As of March 2013, Windows XP was still powering 38% of PCs and laptops worldwide.
Released in October 2001, Windows XP was phased out by Microsoft in April 2014 when extended support for the operating system ended. By the time it retires, the operating system will have enjoyed an amazingly long run – over 13 years – which is a venerable age in software terms.
After April 8, 2014, Microsoft will release no new security updates. This means that any new vulnerabilities discovered in Windows XP after its “end of life” will not be addressed by new security updates from Microsoft.
So anyone continuing to use Windows XP on computers connected to the internet will be increasingly exposed to risk of hacking, viruses and malware.
Antivirus Software Compatibility ending for Windows XP after April 2014
It is likely that antivirus providers will also stop supporting Windows XP. Microsoft’s own Antivirus product Microsoft Security Essentials will stop providing Antivirus updates for Windows XP systems after April 2014.
It is highly likely that other antivirus vendors such as AVG, Avast, McAfee, Symantec etc will cease supporting Windows XP in their 2015 product releases – we can expect AVG Antivirus 2015 not to be installable on Windows XP machines.
Google to support Chrome Browser for Windows XP until April 2015
In a surprising move Google made the following announcement:
“On April 8, 2014, after more than a decade of powering many of the world’s computers, Windows XP will officially retire. Like all technologies that come to their end-of-life, the XP operating system and most of its desktop applications will no longer receive updates and security patches. Since unpatched browser bugs are often used by malware to infect computers, we’re extending support for Chrome on Windows XP, and will continue to provide regular updates and security patches until at least April 2015.
We recognize that hundreds of millions of users, including a good chunk of current Chrome users, still rely on XP. Moreover, many organizations still run dozens or even hundreds of applications on XP and may have trouble migrating. Our goal is to support Chrome for XP users during this transition process. Most importantly, Chrome on XP will still be automatically updated with the latest security fixes to protect against malware and phishing attacks.”
What are my options?
Continue to use XP but Stop Connecting to the Internet
- If you don’t connect to the internet with your XP-based PC or laptop, you can probably continue to use it for tasks like Word Processing. You may have older programs which you want to continue to run – a customer of mine had a Music-cataloguing program that was released for Windows 98 that would work on Windows XP but not on Windows 7. If you disconnect the machine from the internet you are much less likely to pick up a virus – but not completely safe – viruses can still be transmitted by USB memory-keys, so you can get infected by plugging in an infected USB key. Unlikely, but still possible.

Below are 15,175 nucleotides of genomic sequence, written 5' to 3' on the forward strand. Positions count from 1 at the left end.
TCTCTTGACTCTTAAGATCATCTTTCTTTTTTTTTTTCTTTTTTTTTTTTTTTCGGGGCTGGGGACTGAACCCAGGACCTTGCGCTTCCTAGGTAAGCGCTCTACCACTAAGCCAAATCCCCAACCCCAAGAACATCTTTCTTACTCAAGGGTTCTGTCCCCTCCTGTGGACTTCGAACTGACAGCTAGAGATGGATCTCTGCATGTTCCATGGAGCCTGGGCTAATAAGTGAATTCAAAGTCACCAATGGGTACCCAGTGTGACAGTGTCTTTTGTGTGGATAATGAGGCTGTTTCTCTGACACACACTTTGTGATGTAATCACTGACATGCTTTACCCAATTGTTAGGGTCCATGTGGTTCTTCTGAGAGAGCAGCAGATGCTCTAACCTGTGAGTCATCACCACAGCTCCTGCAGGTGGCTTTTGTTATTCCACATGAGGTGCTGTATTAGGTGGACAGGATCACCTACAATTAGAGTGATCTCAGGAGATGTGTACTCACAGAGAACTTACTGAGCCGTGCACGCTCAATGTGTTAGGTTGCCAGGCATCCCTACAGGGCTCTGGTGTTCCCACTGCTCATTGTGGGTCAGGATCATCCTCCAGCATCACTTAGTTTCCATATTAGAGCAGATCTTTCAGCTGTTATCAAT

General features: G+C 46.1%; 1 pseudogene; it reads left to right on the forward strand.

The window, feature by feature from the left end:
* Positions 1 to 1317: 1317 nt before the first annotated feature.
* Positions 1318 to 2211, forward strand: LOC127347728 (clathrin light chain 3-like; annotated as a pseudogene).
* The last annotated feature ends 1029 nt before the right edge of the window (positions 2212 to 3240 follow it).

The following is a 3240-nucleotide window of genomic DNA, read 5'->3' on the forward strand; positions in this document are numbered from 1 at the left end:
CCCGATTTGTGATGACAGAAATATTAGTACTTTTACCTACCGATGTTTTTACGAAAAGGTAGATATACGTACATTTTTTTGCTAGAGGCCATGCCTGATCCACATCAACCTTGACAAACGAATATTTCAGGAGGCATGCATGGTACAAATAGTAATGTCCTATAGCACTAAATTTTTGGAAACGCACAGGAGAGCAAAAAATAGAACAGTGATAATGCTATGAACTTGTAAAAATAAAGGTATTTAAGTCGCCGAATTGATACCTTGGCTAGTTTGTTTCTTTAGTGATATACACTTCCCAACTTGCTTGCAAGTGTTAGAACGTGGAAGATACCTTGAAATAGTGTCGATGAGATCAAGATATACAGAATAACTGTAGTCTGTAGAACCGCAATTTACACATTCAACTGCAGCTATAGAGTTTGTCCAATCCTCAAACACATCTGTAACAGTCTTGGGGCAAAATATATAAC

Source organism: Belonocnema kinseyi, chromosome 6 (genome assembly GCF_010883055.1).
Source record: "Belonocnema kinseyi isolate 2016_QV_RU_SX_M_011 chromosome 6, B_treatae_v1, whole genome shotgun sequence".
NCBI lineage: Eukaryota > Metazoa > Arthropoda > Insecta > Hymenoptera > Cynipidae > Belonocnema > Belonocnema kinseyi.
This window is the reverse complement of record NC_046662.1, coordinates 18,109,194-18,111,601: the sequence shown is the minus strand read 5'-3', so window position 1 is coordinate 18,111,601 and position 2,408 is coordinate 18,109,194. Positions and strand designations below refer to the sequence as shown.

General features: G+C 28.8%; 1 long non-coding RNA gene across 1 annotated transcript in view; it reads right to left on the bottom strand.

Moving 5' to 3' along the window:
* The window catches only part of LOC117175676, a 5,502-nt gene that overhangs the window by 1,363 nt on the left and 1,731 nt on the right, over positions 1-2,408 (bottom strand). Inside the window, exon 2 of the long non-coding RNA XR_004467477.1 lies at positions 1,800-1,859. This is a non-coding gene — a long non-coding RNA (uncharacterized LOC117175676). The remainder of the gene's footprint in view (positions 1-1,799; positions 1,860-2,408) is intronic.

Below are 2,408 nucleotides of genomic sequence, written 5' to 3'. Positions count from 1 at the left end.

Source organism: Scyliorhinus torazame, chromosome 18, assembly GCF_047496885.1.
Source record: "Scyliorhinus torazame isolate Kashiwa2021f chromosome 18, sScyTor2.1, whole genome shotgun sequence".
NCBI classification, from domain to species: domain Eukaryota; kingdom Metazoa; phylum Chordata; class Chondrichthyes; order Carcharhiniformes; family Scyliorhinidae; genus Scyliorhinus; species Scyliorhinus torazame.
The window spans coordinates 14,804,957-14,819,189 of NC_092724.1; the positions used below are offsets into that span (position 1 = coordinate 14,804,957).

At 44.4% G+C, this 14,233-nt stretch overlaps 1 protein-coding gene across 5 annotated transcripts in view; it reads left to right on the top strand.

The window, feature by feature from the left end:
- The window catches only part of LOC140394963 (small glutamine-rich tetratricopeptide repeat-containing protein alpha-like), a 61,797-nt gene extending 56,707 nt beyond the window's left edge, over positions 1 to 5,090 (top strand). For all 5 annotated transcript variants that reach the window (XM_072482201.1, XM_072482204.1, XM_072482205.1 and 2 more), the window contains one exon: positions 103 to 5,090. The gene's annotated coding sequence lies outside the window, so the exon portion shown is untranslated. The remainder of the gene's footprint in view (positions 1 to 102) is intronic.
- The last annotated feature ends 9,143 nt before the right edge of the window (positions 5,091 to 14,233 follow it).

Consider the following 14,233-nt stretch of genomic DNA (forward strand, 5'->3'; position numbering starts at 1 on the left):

Upgrade to Windows 7
- This depends on the age and performance of your PC or laptop which is running Windows XP. If it is running fine, you may want to consider purchasing a Windows 7 upgrade – licence keys are available on Amazon (you would be advised to check the validity of the key with the vendor) and you can download the Windows 7 installation software and burn it to a DVD to install.
- It is possible that your machine may run somewhat faster with Windows 7.
- Microsoft have a tutorial here for upgrading to Windows 7 from XP
- It is possible that Windows 7 – compatible drivers for some of your hardware components might not be available – this is the kind of thing you may run into – where the brightness control on a laptop upgraded to Windows 7 doesn’t work. For the same reason it is inadvisable to install a 64bit version of Windows 7 onto an old PC.
- You should have at least 2gb RAM Memory – you can add RAM quite easily – see this article
- It is not recommended to upgrade and old PC to Windows 8. You cannot upgrade directly (you would have install a clean copy of Windows 8) and it is likely that hardware components will not be supported. It can be done – read about one person’s experience here
Buy a new PC running Windows 7 or Windows 8
- Save the hassle and expense of upgrading your existing machine, and buy a new PC or Laptop
- Windows 7 is still widely available on new PCs
- Buy a new Windows 7 PC from Dell and save 40%
- Microsoft’s support for Windows 7 will persist until 2020.
- Most software programs that run on Windows XP will work fine on Windows 7
- the transition from XP to Windows 7 is not difficult – the two operating systems work in quite similar ways, so the transition will not be as jarring as with Windows 8
- You can easily transfer files and settings from your old XP – PC to your new Windows 7 or Windows 8 PC using a Belkin PC to PC USB Windows 7 Easy Transfer Cable
Install Ubuntu Linux and give my old PC a new lease of life
- Give an old computer a new life, using Ubuntu Linux – a free, secure, open-source operating system – it will run faster, connect securely to the internet and will breathe new life into your old PC or laptop
- Follow the instructions in the guide from MakeUseOf.com. This free guide outlines everything you need to know to get Ubuntu up and running on old computers.
- Download the guide: Old Computer, New Life: Restoring Old Hardware With Ubuntu
“While striving to sell more and more products, marketing departments want us to believe that PCs, laptops and netbooks become obsolete after a couple of years, and not replacing them makes us Luddites. It’s not true.
Word processing, Internet surfing, watching movies – either from DVDs or from your friends at the Pirate Bay – shouldn’t make your old system think twice, granted it is configured correctly, up-to-date and has a operating system that’s efficient, performance oriented, and free as in free beer and free speech.”